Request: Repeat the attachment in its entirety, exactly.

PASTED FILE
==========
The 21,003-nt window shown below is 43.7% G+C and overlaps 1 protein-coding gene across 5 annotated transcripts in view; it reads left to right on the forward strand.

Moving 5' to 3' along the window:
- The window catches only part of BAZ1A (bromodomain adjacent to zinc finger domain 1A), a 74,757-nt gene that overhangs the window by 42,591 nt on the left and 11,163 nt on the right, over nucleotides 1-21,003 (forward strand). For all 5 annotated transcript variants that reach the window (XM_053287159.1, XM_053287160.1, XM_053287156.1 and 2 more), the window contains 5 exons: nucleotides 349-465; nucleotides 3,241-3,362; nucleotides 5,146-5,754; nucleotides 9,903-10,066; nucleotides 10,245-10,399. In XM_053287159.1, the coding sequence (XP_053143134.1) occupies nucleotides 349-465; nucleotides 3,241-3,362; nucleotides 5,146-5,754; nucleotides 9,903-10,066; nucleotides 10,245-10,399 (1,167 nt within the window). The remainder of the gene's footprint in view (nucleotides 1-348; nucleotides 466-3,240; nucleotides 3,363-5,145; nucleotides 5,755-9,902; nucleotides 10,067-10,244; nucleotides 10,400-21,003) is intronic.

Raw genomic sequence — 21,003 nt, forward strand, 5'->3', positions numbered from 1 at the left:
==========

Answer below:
The 21,003-nt window shown below is 43.7% G+C and overlaps 1 protein-coding gene across 5 annotated transcripts in view; it reads left to right on the forward strand.

Moving 5' to 3' along the window:
- The window catches only part of BAZ1A (bromodomain adjacent to zinc finger domain 1A), a 74,757-nt gene that overhangs the window by 42,591 nt on the left and 11,163 nt on the right, over nucleotides 1-21,003 (forward strand). For all 5 annotated transcript variants that reach the window (XM_053287159.1, XM_053287160.1, XM_053287156.1 and 2 more), the window contains 5 exons: nucleotides 349-465; nucleotides 3,241-3,362; nucleotides 5,146-5,754; nucleotides 9,903-10,066; nucleotides 10,245-10,399. In XM_053287159.1, the coding sequence (XP_053143134.1) occupies nucleotides 349-465; nucleotides 3,241-3,362; nucleotides 5,146-5,754; nucleotides 9,903-10,066; nucleotides 10,245-10,399 (1,167 nt within the window). The remainder of the gene's footprint in view (nucleotides 1-348; nucleotides 466-3,240; nucleotides 3,363-5,145; nucleotides 5,755-9,902; nucleotides 10,067-10,244; nucleotides 10,400-21,003) is intronic.

Raw genomic sequence — 21,003 nt, forward strand, 5'->3', positions numbered from 1 at the left: